It’s spring break at NGU, and for the first time, I have the entire week off. When I found out, Ticcoa and I started planning all these potential daytrips for this week, and she and I, as well as Harvin and Jess took one of them yesterday to Atlanta, GA.
This beautiful home in Atlanta was the home of Joel Chandler Harris, creator of the Uncle Remus tales (Brer Rabbit, the Tar Baby, etc.). Visiting this place was absolutely fantastic. Our tour guide was a 78-year-old woman, Nannie, who’s worked there for 13 years. She was funny, engaging, overflowing with Southern hospitality, and generally just a delight to be around. She gave us anecdotes from tours she’s given for school children; she also talked up the current executive director (who is 25 and a descendant of both J.C. Harris and Shakespeare) and strongly stressed his young age and English degree to us four girls :).
Seriously, the experience was fantastic. Nannie knows her stuff. We learned so much about Harris’ life from birth to death and about his writing (both journalistic and Uncle Remus). I won’t hesitate in saying that it’s the best author house/museum tour I’ve ever been on (including the one with the delightful Louise at Connemara last year!). I heartily recommend it, and I feel sure I’ll visit again (soon, hopefully…Nannie plans on retiring when she turns 80!).
After leaving the Wren’s Nest, we headed downtown to the Varsity drive-in for lunch. Delightfully retro. And they have great fries.
Next, we got lost with all the freakin’ roads named Peachtree in Atlanta! (And yes, I was driving. I knew we’d get lost…I can’t go someplace without getting lost, it seems.) But finally, we found the right one and headed to the Margaret Mitchell House and Museum in Midtown Atlanta.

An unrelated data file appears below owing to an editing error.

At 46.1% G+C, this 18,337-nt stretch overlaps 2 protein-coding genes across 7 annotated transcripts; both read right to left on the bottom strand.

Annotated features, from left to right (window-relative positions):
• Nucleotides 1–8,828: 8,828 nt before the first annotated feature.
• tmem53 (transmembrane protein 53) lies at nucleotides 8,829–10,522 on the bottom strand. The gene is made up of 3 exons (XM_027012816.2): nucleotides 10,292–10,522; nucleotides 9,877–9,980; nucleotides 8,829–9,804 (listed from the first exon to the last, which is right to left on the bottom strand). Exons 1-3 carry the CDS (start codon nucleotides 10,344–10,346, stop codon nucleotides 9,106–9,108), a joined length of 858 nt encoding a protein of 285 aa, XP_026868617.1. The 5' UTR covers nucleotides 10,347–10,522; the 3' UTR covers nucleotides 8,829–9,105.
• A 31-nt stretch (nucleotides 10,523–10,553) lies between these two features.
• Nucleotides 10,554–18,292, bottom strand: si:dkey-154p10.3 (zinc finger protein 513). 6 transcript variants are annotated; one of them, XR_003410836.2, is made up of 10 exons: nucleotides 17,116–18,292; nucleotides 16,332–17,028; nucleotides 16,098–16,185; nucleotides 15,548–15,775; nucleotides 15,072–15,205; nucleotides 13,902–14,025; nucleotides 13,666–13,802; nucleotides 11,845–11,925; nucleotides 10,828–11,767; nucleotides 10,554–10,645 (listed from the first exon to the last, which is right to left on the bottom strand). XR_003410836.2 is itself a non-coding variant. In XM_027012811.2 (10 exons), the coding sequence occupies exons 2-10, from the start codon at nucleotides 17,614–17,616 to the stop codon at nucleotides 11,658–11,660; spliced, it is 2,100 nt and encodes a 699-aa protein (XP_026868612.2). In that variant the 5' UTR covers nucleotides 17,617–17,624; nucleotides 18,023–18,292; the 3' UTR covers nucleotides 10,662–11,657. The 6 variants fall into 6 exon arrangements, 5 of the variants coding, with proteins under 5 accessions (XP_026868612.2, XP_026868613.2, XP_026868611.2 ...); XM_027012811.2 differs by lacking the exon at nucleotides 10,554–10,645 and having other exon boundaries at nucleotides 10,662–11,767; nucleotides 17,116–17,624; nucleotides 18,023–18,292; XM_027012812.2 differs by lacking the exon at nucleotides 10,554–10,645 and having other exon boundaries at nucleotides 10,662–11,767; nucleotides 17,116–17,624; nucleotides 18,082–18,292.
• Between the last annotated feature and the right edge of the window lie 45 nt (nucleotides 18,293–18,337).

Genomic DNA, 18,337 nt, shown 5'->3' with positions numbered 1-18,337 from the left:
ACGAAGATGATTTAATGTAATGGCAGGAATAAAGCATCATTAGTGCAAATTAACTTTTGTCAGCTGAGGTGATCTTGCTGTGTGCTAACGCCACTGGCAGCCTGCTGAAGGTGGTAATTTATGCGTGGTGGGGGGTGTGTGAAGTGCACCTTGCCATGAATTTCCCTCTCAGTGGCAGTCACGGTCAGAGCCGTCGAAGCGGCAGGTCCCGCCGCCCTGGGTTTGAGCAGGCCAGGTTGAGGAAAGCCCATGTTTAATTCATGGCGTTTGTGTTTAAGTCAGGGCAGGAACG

Let me sum it up for you: DON’T WASTE YOUR TIME!
After the fabulous tour at The Wren’s Nest, we hoped for an equally enjoyable experience at the Margaret Mitchell House. We didn’t get it. Our tour guide was, as Ticcoa lovingly dubbed her, an “off-putting cynic.” She preached about the younger generation’s rudeness with cell phones (when we made up half her tour group and had done nothing to provoke the lecture). She tried to be “hip” and use slang that would appeal to the younger generation. She gave more history about Atlanta itself than about Mitchell’s life and writing; in fact, about half the museum was devoted to Atlanta’s most famous native son, Martin Luther King, Jr. (whom I deeply admire…but I’ve seen his house…I was there for Mitchell!). We learned very little from the 50 minute tour, actually. I learned more from reading the displays inside the lobby than from touring the apartment where Gone with the Wind was penned. And, in fact, the apartment contains absolutely no authentic artifacts from Mitchell’s life. It’s an “interpretive museum” with furniture and such from the 20s and 30s when Mitchell and her husband lived there. And after awhile, our tour guide’s attitude and abrasive voice were exhausting. We left pretty disappointed in the whole Margaret Mitchell experience.
But despite that, I had a great time with my best friends. Any day where we can be nerdy English dorks and get excited about literature is a fantastic day. If that day involves miles of driving and a superior photographer, then it’s even better. And I got to mark off my 11th item from The List. Swell. 🙂